Ah, what’s a man’s life without a little adventure? Especially mine, and after I had been (relatively) motionless for much of the preceding month.
As I vaguely alluded to in the previous entry, I am making moves to shore up affordable and hopefully usable transportation in the city of Charlotte. A place this size can be a bit challenging to navigate, and even more so when you live towards its periphery. But, after much consultation of Google Maps, I located a Charlotte Area Transit System (Cats) park and ride within easy Uber distance of my current residence, and as I needed both to venture to the transportation center to acquire my paratransit ID and to visit Queens University so I could work on a couple of things there, I opted to chance the bus.
Naturally, I found myself drawing comparisons to that I experienced aboard the GoTriangle buses that took me to and from work for just over four years in the (of course) much smaller Durham/RTP area. Note that I am not saying either has issues per se, just that they function a bit differently from one another.
First, the similarities: on boarding the 53X, an express bus that would whisk me to uptown Charlotte (it’s our downtown but we’re just quirky like that) I notice that they too have switched to the more comfortable upholstery that most of the GoTriangle buses now have. I guess that most have gone in this direction, eschewing the bumpy bucket-type seats of my childhood. This definitely makes for a lot less soreness for road-weary commuters.
I can think of few other similarities, interestingly. Their differences were more notable. First, I suppose Cats does not have onboard WiFi. I guess this is to be expected in a larger fleet, and it is not a big deal. Second, all of the buses I boarded still have stairs one must climb to board, rather than the flat surface you step onto when entering a GoTriangle bus. I think they still lower them though. One nice difference I noted: Cats has its automated system set to call out all of the stops, stating which locations each serves as well. This means I can follow along without use of my GPS unit for the most part, insomuch as I can hear it, which was less doable on the return commutes when the A/C was set to full blast.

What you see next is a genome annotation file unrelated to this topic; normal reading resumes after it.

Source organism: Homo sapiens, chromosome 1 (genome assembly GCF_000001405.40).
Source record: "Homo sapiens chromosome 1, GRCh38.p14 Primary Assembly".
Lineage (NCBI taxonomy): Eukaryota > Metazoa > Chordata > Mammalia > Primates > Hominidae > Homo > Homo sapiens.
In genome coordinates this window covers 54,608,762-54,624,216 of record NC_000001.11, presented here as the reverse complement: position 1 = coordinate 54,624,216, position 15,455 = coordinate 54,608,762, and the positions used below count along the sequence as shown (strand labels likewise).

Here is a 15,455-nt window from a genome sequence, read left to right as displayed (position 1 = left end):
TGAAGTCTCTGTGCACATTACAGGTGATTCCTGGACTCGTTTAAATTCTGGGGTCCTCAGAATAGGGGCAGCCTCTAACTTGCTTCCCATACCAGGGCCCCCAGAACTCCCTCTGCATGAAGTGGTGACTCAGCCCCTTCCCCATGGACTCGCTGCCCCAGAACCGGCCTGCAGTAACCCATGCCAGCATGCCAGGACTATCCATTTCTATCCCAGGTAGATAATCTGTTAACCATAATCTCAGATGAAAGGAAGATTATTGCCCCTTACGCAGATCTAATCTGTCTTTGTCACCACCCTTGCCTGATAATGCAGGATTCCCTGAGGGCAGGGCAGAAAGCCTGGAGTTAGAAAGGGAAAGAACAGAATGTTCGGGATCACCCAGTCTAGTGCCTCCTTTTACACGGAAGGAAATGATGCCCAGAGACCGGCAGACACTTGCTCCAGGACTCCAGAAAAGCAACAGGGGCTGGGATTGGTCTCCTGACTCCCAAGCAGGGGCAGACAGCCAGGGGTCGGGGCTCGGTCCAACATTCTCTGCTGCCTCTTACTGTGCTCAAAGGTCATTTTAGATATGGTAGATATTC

And hearing is in fact the greatest challenge I face when riding the fixed-route system, not surprisingly. This is why I signed up for Special Transportation Service (STS) and will see how much use I am able to get out of them. I know though that, being as we are outside of their guaranteed 3/4 of a mile from a stop, there will probably be times when I cannot get a ride through them and might want to resort to the regular route. I would say I actually got to my points relatively well, but as one might expect there were a few, insignificant glitches.
The main issue was communicating to the driver where I wished to disembark. I could tell them the stops as Google had told me, but this did not always get the desired result. Actually, the first driver on the Express route took me all the way to the transit center, and the second had no issues notifying me when I had arrived at Queens. The third told me, I think correctly, that I could catch the return Express route at the transit Center rather than doing so on 4th Street as the map suggested, but relented and let me off at the latter location. This was good, because there is a little bit of a walk from where the locals arrive to the Express routes at that very loud facility.
In the end though, I certainly was able to reach all of my intended destinations without notable difficulties. As I more fully come to understand the system, and especially the route to Queens I should have an easier time communicating exactly where I am going, but these things come in time. I am one who does not and will never mind the learning.